Roland’s casting of the homeless young man was an excellent choice too. Steven Prescod delivers an emotionally powerful and heartwarming performance. I’m not going out on a limb in predicting Prescod is an actor that we’re going to be seeing a lot more of in the future and, hopefully, in feature films.
“Feeling Through” is a great short film — but not a perfect one — I have a problem with one significant moment in the story, when Prescod’s character takes the Deaf-Blind man into a bodega to buy a drink for him. Tarango’s character gives him his wallet and Presond’s character pays cash and keeps one of the bills for himself.
Perhaps Roland didn’t want the character to seem like a perfect angel but the visual and the fact that Prescod is a Black male makes me very uncomfortable with reinforcing the stereotype that the homeless and/or young Black men are criminals.
This is an unnecessary event that briefly took me out of the world of the film. Roland knows his film’s “hero” has to answer for this “sin” and at the end — after putting the Deaf-Blind man on a bus for home — Prescod’s character gives the bill to another homeless man.
The problem is he still stole money from a Deaf-Blind man!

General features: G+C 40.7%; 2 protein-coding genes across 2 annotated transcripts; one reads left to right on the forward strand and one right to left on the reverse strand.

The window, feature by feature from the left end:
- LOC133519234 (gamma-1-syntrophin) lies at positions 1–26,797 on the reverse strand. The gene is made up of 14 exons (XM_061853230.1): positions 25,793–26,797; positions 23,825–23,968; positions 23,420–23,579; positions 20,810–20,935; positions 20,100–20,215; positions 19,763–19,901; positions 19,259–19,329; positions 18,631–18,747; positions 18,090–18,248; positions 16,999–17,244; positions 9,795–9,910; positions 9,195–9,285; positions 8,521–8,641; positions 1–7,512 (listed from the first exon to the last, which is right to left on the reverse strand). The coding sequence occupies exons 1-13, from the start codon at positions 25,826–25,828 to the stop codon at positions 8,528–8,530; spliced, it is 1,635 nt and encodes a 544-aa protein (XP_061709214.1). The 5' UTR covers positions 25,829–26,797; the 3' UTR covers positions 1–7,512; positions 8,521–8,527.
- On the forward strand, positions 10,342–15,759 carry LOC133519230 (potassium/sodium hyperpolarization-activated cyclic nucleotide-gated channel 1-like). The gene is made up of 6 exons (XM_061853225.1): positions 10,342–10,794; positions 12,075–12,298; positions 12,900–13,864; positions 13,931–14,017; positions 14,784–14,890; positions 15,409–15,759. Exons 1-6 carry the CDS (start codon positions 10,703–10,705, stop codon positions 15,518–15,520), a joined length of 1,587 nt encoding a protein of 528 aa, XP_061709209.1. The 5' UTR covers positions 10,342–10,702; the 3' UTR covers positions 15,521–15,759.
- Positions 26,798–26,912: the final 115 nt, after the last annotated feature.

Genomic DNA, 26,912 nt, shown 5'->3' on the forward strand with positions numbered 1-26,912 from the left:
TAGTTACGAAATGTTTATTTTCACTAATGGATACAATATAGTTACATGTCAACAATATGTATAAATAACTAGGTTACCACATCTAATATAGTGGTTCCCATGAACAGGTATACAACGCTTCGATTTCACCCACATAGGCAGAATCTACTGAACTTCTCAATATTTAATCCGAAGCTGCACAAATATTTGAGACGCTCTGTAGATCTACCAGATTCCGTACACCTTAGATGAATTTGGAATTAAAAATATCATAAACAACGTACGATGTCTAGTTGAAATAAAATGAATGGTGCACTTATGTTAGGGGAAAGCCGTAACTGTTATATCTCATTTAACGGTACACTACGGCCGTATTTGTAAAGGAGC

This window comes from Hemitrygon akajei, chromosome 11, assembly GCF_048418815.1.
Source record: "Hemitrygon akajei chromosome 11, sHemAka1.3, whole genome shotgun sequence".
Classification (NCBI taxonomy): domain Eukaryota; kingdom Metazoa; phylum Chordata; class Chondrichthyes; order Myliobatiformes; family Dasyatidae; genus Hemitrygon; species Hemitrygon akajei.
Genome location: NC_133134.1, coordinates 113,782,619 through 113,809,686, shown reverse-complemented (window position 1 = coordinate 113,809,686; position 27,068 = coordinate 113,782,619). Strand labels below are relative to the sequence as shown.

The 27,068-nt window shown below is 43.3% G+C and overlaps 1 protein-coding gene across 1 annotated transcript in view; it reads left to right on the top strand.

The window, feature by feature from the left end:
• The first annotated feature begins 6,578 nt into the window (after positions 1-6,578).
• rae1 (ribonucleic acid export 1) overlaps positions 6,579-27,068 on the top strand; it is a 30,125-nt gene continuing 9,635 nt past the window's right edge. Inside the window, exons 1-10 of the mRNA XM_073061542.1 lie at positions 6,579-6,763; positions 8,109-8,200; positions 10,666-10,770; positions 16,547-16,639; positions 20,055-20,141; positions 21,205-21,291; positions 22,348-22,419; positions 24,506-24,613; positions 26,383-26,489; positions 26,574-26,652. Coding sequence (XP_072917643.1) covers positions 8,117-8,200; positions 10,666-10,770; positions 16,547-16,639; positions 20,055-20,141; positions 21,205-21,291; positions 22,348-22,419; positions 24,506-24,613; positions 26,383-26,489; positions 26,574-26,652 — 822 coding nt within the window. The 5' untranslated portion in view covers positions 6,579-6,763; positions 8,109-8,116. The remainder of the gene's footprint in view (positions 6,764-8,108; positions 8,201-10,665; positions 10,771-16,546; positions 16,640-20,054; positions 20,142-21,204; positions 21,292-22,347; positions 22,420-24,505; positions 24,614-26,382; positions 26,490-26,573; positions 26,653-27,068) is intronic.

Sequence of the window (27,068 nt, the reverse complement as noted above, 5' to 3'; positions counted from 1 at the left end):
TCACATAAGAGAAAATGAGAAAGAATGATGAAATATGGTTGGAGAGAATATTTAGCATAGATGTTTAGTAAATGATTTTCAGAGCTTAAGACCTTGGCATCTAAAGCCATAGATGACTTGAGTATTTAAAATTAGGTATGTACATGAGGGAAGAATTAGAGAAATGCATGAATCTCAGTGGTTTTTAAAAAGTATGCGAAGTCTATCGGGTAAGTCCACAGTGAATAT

Not cool. If I were rewriting Roland’s screenplay, I would suggest these options:
- Pay for the drink with the Deaf-Blind guy’s debit card, who writes a note telling the young man to get something for himself too.
- The young man finds a bill on the street and uses it to buy his new friend a drink rather than keep it for himself.
- The young man feels remorseful and slips the bill back into the Deaf-Blind guy’s pocket or backpack.
- The young man admits he stole the money and apologizes.
Despite this one glaring flaw, this is a film you must see. Please do, it will inspire you and guide you on how to approach and interact with Deaf, Blind, and Deaf-Blind people.
This post was previously published on Equality Includes You.
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Photo credit: Feeling Through